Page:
Alpha & Omega Ministries Apologetics Blog
Thoughts on the Barker/White Mythology Debate
09/28/2009 - Tur8infanLast weekend, Dr. White debated Dan Barker on whether the Biblical account is derived from prior mythology (Topic, with Dan Barker Affirmative: "The Jesus Story is Cut from the Same Story as Other Ancient Mythologies"). I understand that eventually Alpha and Omega Ministries will make a DVD of the debate available. In the meantime, here's my take on the debate (having listened to it live).
1) Barker's Opening Speech
Mr. Barker gave a reasonably interesting opening speech in which he attempted to claim that much of the New Testament account was simply derived from various pagan mythologies. If one took his speech alone, it might actually sound as though he had an arguable case for his contentions.
2) Dr. White's Opening Speech
Before Dr. White could even get started, Barker committed what can be considered at best to be an enormous faux pas. He interrupted Dr. White's speech to object to Dr. White responding to Barker's own book. It was a boneheaded move, since it made Barker appear to be attempting to disrupt his opponent's speech. Furthermore, the rationale for the objection tended to undermine Barker's credibility, since normally scholars are willing to stand behind their books, especially when they are still selling that particular book.
3) The Remainder
Dr. White recovered well from the interruption and went on to demolish (quite thoroughly) the argumentation used by Barker against the New Testament. The cross-examination section was especially good, in that during Dr. White's time to ask questions he was able to demonstrate the weakness of Barker's position, while Barker had to resort to trying to argue and grand-stand during the cross-examination section.
What made things worse for Barker was the fact that such argumentation in the cross-examination is not just against the general rules of debate, but against the specific rules that Barker had agreed to just before the debate. Barker acknowledged this but then indicated that he was "proud" to violate the very rules to which he had agreed. At that point, I think that most of any remaining credibility he had was shot.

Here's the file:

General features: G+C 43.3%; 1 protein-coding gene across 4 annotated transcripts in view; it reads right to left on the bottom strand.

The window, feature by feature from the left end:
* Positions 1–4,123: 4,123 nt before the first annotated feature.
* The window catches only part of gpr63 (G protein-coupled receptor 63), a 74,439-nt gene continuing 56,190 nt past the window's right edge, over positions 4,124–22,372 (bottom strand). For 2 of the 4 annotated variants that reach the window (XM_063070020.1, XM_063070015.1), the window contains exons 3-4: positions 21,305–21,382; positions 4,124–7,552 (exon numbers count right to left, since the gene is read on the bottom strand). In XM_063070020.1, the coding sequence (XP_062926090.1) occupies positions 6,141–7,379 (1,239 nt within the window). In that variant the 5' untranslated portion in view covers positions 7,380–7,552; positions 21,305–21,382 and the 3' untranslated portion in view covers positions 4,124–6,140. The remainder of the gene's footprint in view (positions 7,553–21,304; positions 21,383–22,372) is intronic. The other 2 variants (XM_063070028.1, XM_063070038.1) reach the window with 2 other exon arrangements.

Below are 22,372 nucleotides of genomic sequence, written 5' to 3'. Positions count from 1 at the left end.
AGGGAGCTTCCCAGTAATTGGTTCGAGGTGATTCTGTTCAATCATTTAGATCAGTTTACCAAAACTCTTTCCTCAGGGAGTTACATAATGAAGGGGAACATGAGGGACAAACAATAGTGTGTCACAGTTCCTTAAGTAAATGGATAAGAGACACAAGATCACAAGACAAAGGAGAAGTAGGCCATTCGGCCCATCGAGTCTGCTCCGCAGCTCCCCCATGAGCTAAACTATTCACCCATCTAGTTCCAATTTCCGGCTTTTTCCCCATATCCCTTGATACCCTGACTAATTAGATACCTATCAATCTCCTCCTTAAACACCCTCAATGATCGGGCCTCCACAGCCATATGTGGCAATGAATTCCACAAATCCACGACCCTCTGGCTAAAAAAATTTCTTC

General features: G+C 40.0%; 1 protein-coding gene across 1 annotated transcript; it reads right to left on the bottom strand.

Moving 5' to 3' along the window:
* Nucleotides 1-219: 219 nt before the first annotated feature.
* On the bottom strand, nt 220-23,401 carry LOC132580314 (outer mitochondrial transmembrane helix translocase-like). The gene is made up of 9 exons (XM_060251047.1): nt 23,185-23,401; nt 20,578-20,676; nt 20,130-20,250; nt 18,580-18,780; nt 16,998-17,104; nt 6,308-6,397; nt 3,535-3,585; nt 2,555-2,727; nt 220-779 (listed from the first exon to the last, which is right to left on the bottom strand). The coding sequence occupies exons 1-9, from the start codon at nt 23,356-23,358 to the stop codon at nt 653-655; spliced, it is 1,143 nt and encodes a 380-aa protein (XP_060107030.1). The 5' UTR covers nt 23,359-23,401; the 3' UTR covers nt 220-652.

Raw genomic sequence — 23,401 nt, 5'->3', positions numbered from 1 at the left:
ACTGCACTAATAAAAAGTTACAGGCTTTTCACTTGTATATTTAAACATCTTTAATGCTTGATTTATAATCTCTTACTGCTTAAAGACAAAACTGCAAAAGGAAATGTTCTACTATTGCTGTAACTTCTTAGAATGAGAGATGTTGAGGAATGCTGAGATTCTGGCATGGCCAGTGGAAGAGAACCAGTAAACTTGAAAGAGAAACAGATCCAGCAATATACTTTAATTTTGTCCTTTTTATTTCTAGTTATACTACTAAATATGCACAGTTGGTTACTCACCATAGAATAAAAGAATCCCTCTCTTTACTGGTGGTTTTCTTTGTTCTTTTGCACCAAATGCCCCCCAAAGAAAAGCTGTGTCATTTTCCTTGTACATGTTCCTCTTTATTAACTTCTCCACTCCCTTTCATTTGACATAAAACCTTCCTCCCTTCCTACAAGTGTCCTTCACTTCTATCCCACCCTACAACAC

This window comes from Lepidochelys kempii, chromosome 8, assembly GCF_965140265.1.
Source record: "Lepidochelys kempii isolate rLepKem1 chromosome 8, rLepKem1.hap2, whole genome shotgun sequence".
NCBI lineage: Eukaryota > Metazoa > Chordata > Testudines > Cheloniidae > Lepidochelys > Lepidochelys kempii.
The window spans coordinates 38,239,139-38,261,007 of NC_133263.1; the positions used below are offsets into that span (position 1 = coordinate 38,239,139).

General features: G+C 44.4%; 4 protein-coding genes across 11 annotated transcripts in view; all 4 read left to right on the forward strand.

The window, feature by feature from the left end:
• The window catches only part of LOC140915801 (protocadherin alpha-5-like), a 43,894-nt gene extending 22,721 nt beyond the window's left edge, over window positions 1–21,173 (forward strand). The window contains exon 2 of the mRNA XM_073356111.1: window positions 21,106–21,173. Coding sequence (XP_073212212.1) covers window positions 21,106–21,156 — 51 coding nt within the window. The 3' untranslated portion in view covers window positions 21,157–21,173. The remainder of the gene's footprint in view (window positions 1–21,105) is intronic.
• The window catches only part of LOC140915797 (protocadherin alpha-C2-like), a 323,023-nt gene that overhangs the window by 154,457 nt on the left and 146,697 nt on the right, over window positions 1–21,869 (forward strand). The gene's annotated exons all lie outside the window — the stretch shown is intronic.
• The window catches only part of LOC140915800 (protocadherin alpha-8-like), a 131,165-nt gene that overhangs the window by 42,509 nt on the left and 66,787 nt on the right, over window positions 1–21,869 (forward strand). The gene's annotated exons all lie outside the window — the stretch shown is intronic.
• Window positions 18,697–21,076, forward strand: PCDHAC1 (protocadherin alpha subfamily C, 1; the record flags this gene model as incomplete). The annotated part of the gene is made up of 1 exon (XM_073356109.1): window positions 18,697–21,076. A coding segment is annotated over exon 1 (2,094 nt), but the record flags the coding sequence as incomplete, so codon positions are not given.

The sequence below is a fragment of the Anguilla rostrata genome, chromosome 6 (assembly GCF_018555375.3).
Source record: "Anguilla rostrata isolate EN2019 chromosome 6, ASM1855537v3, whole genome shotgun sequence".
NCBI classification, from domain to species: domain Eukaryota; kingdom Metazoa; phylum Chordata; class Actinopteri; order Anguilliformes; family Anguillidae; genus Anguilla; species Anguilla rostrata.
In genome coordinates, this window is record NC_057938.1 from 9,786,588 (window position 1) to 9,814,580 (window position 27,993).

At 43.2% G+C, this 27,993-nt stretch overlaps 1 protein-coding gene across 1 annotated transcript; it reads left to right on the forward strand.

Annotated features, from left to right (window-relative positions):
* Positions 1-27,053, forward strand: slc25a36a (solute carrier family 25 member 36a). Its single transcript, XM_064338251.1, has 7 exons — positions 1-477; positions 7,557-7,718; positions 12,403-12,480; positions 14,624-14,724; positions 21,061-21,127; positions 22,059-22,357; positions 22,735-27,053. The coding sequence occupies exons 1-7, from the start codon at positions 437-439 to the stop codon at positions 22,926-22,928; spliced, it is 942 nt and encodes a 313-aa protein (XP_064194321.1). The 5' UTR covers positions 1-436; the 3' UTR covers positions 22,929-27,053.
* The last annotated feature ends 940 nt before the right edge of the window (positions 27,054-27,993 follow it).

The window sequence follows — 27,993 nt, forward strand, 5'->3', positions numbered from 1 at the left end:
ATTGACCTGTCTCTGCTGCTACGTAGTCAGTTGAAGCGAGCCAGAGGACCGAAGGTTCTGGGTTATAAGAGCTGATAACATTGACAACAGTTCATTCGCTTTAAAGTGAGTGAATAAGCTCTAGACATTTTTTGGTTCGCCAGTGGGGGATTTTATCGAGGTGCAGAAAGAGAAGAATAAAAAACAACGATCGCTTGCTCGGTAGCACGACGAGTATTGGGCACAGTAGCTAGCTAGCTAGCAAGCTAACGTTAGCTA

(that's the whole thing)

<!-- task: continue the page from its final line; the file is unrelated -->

Other Views on the Debate
Barker made reference during his opening speech to the fact that there were a significant number of unbelievers present. I have looked for any atheist commentary on the debate and have found none. I have found a couple of Christian comments regarding the debate, which seem to confirm that the impression I got, of how the debate went, was accurate (first post, second post). (UPDATE: Here is one atheist view of the debate. (link))
Overall, I felt that the debate was a clear victory for Dr. White. Obviously, I am biased. Dr. White is a friend and I'm on his blogging team. I'm not sure, but I think that Barker realized that the debate was going against him. Barker is obviously a bright guy with good rhetorical skills, but his case was demonstrated to be weak. In my view, one of those weaknesses was that one of Barker's techniques seemed to be:
1) Assert that similarities between a myth and the Scripture show derivation; and
2) Assert that differences between the myth and the Scripture show "improvement" over the myth.
It should be apparent that if one uses that technique, one will be able to show derivation for any two stories that have any kind of superficial similarity.
Consider the example of the Iroquois (one of the North American aboriginal tribes) tale of the salvation of the human race. There are some similarities to the Scriptural account of the flood. Practically all the people of earth are wiped out. Their mode of salvation had to do with water, and the way in which their salvation was obtained was via divine revelation. In both cases, the hero's name begins with an "N", as an "o" in the middle of the name, and ends with an "a" sound. Notice how I've emphasized the similarities. But when you read the actual account (link for the skeptical), it's practically nothing like the history of the Great Flood. In fact, there's not even a flood in that story (instead, the calamity is a plague). The point, however, is that one can do the same kind of thing with virtually any two stories, especially those that go for any significant length.
I will not spoil the debate further by getting into the detailed arguments that were presented. After all, if you have to deal with typical atheist arguments against Christianity, this is a debate you will want to watch.
UPDATE: You can watch the first hour of the debate here: